The One Nation rally held at the Lincoln Memorial on Saturday appears to have achieved its goal of bringing together tens of thousands of Americans in the hopes of inspiring them to "march to the polls" for the 2010 mid-term elections.
Though organizers did not tell the crowd to pull the Democratic lever on November 2, the messages of hope and change coupled with sharp criticism of conservatives left little question for those gathered.
On the table were issues of jobs, affordable education and equality. One Nation's current platform , however, speaks little of the continuing wars conducted by the United States and how ending and preventing them while redirecting resources is a necessary endeavor in achieving its objectives.
The original call by One Nation was for Americans to demand the change that they voted for in 2008. One might conclude that the energy at the event would then be directed at the current administration and Democratic majority in Congress. Rather, the focus shifted from demanding change to shoring up support for a Democratic win in November.
One seasoned voice, however, didn't shy away from criticizing the President's policy. Singer and social justice activist Harry Belafonte took President Obama to task for his escalation of the war in Afghanistan.
The 83-year-old Belafonte spoke of Martin Luther King, Jr.'s opposition to the Vietnam war and reminded the crowd of Dr. King's words saying "America would soon come to realize that the war that we were in at that time, that this nation waged in Vietnam, was not only unconscionable but unwinnable."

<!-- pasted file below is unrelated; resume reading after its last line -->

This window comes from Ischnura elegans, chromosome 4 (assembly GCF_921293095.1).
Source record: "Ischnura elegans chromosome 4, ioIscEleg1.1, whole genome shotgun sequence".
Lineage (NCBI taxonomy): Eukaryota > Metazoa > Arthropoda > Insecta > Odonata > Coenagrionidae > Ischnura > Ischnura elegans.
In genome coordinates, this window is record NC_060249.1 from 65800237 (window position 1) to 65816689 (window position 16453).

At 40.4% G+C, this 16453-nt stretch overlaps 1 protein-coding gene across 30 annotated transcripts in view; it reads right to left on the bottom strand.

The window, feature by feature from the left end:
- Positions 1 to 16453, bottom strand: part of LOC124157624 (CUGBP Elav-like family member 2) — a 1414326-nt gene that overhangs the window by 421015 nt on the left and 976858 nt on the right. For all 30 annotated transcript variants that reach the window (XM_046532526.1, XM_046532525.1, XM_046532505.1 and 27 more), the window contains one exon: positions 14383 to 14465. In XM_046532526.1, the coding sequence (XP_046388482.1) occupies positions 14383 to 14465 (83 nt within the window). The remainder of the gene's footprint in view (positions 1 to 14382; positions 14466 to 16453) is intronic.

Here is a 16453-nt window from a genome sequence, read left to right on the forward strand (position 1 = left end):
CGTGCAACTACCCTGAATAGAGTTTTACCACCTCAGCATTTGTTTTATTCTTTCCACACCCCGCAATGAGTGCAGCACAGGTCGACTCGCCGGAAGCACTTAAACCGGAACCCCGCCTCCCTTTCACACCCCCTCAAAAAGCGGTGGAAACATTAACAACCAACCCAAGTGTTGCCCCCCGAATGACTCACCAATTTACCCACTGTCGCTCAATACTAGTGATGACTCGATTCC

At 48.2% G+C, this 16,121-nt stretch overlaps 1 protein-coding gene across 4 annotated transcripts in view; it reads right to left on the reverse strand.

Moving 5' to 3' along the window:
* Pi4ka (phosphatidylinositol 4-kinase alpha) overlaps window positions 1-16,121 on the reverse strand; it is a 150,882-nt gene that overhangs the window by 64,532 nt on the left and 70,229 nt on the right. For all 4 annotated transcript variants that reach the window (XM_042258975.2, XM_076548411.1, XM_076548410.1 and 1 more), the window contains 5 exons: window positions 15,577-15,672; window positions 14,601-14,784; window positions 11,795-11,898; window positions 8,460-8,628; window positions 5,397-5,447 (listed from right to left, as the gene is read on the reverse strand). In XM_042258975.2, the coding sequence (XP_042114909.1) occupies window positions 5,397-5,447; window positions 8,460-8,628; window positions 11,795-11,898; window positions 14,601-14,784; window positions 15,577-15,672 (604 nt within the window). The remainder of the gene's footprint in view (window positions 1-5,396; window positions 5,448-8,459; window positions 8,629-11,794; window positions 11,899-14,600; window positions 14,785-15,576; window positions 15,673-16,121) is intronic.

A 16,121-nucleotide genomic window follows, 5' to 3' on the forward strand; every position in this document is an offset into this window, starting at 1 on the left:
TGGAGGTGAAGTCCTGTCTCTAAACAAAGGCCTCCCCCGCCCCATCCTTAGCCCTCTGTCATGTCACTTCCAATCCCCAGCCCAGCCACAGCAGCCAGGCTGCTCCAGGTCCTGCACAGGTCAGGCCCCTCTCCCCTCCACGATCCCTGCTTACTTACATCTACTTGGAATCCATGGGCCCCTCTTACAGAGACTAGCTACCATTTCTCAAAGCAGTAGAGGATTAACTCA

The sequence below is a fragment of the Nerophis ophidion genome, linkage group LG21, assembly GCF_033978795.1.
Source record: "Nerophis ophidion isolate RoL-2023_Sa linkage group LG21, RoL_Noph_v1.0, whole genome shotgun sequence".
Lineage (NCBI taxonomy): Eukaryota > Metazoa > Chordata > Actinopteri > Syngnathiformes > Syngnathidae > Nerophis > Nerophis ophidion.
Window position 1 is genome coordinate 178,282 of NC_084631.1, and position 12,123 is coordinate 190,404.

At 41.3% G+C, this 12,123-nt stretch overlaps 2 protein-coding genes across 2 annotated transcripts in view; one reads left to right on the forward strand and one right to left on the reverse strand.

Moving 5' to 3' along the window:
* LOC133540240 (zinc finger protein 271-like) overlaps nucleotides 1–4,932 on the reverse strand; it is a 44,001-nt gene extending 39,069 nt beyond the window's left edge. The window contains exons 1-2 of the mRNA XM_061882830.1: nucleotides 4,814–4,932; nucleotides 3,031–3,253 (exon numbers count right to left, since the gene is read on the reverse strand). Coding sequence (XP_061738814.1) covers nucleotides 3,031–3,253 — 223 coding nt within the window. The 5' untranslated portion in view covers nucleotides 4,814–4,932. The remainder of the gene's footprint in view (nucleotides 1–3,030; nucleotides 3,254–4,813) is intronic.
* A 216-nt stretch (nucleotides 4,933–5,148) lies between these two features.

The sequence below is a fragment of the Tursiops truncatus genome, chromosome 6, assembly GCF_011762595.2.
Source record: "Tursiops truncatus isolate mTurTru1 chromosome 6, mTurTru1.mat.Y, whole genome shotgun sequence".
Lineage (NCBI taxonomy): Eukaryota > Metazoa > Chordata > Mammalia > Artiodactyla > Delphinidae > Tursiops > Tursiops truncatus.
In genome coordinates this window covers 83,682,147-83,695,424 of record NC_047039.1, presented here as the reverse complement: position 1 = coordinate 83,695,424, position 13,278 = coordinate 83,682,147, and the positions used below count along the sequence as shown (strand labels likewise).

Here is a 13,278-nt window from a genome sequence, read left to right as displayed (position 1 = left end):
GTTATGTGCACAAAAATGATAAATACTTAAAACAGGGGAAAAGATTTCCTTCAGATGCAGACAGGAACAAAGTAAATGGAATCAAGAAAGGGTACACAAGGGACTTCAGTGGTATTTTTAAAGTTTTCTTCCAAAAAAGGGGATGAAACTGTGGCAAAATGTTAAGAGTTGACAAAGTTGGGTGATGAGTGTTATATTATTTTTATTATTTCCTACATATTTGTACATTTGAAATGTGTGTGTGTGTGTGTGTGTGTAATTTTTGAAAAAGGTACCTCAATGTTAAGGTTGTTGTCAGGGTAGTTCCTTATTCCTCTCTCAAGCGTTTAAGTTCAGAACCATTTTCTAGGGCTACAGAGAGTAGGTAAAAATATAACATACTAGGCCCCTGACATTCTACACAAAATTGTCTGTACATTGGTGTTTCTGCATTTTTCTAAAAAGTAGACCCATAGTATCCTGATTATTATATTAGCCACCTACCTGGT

With a voice strained yet strong, Mr. Belafonte declared "Now today, almost a half-century later as we gather at this place where Dr. King prayed for the soul of this nation, tens of thousands of citizens from all walks of life have come here today to rekindle his dream and once again hope that all America will soon come to the realization that the wars that we wage today in faraway lands are immoral, unconscionable and unwinnable."
Questioning U.S. presence in the region, he continued "The Central Intelligence Agency in its official report, tells us that the enemy we pursue in Afghanistan and in Pakistan, the Al Qaeda, they number less than 50. I say 50 people! Do we really think that sending 100,000 young American men and women to kill innocent civilians, women and children, and antagonizing the tens of millions of people in the whole region somehow makes us secure? Does this make any sense?"